Delays unavoidable: Ports manager

Monday January 06, 2020 Written by Published in Local
Watching the ships come in has been a prime source of entertainment over the last few weeks. Pictured: The charter fishing boat Sakula which has been doubling as a tug boat, pushes against the side of the container ship Imua II. 20010406 Watching the ships come in has been a prime source of entertainment over the last few weeks. Pictured: The charter fishing boat Sakula which has been doubling as a tug boat, pushes against the side of the container ship Imua II. 20010406

There’s nothing the Ports Authority could have done prevent the shipping delays that have affected Rarotonga over the last few weeks.

And that’s even if the tug boat Toa had been able to be used, says Ports Authority general manager Nooroa Tou.

The hold-ups affected the entry into port of the container ship Olomana which was carrying a load of Christmas cargo, and also delayed other cargo ships and fuel carriers.

Tou blamed the situation fairly and squarely on the weather.

“We cannot control the elements. For navigational safety, winds must be a maximum15 knots with a maximum sea current speed of 3 knots), to enable ships to enter and depart Avatiu harbour,” Tou said.

“We do apologise for the inconvenience, but it’s beyond our control.”

With the Toa out of action after its engine was damaged in September, the charter fishing boat Sakulu had assisted with guiding ships into port, said Tou.

Repairs to the 20-year-old tug boat are scheduled to begin next Monday, after the arrival of engineer Grant Buchanan from Express Diesel Ltd in Auckland, New Zealand.

When the engine was dismantled in early November, it was discovered tools were needed for an engine overhaul, Tou said.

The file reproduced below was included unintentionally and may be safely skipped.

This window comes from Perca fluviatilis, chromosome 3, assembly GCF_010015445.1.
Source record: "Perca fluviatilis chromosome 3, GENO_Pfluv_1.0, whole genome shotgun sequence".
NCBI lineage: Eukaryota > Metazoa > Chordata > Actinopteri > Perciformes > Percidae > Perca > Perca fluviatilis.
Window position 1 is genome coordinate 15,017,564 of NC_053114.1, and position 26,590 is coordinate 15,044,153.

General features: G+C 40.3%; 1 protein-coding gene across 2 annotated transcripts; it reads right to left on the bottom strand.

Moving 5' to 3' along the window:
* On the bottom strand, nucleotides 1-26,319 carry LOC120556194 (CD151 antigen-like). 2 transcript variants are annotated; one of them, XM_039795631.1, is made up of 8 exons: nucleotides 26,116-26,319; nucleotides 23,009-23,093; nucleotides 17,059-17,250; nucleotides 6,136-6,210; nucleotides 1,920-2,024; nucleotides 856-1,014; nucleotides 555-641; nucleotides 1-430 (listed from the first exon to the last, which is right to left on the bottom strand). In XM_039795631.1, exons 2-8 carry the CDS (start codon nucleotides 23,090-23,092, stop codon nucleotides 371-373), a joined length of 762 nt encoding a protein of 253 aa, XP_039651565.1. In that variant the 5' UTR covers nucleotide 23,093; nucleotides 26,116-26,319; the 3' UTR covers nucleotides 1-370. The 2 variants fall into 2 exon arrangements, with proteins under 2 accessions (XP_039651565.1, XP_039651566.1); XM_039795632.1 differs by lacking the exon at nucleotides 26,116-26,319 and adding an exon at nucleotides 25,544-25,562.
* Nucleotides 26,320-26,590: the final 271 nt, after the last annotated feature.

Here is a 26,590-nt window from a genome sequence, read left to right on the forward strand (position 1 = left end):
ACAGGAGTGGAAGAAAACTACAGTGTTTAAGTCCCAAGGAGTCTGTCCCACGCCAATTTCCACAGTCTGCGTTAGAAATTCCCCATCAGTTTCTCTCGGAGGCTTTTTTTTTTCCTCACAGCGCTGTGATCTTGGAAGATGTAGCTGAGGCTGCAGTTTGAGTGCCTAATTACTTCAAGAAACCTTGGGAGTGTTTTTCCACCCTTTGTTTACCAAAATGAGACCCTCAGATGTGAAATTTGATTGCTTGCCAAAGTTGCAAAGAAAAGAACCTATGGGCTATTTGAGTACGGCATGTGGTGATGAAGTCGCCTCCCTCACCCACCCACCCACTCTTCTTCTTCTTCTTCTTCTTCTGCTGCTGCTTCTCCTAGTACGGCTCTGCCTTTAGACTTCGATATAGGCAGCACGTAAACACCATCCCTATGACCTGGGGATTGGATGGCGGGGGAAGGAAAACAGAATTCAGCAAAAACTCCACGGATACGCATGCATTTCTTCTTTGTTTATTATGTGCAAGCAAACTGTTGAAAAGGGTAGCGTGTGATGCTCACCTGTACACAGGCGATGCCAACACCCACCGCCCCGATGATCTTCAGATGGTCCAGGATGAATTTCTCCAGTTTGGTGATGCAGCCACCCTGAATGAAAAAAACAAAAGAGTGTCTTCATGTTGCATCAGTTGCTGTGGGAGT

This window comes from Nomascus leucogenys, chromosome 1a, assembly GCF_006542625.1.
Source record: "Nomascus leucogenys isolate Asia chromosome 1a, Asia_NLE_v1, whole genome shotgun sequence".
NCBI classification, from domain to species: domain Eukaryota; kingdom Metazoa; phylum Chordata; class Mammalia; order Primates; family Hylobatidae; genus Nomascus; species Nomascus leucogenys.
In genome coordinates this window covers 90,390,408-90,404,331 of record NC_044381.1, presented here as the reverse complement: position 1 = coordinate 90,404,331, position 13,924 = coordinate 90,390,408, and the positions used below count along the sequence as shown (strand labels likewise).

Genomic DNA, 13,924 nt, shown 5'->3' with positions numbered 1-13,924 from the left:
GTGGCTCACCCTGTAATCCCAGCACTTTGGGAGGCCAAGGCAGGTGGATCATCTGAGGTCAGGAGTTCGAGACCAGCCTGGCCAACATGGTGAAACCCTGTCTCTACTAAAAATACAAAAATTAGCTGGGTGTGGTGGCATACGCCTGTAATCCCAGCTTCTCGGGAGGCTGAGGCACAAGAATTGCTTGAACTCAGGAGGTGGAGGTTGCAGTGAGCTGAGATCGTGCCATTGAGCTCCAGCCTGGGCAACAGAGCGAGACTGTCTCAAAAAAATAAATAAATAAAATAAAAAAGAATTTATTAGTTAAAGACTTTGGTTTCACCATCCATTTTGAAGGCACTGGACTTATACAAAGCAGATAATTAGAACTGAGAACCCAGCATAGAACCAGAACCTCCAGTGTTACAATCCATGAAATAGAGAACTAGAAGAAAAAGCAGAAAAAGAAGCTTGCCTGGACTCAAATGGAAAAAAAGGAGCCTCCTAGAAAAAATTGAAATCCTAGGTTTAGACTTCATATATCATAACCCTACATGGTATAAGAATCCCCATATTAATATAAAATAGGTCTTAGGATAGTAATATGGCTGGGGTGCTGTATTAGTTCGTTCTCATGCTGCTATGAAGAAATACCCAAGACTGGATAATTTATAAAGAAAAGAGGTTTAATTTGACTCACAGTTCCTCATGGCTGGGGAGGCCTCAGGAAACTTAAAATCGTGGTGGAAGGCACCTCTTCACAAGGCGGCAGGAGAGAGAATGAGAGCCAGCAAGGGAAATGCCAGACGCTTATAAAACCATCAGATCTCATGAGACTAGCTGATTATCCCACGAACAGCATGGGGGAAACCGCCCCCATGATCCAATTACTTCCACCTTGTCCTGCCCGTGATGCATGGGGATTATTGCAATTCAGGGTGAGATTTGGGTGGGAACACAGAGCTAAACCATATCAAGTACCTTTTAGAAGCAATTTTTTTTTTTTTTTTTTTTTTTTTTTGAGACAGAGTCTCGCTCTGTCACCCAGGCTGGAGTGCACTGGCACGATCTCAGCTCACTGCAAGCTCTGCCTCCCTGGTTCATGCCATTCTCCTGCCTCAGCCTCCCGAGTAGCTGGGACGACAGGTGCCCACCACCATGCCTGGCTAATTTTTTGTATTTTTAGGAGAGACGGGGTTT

These also had to be freighted to the island and the availability of the engineer had also played a part in delaying the repair operation, he added.

Meanwhile, public tenders for the supply and construction of a new aluminum tugboat closed in late October.

The tender is awaiting the government tender committee’s endorsement, after the Ports evaluation group and its board of directors completed their assessment and recommendation.

The timeline for the construction and commissioning of the new tug is around eight months from the signing of the contract.

Following the completion of the Avatiu harbour upgrade in 2012, the size of container cargo vessels that could use the port increased to 117 metres overall length, from 90 metres overall length.

The Toa’s small size sometimes exposed it to navigation safety risks during bad weather, said Tou.

The new tug boat will have more power - around 700 horsepower, to improve its performance when helping ships into the harbour. In comparison, the Toa has a mere 322hp.

The Ports Tender Evaluation Committee includes engineer Ata Herman, naval architect Owen Trott and asset and operations manager Andre Tuiravakai.

The committee’s advice is scheduled to be handed to government early in the New Year.

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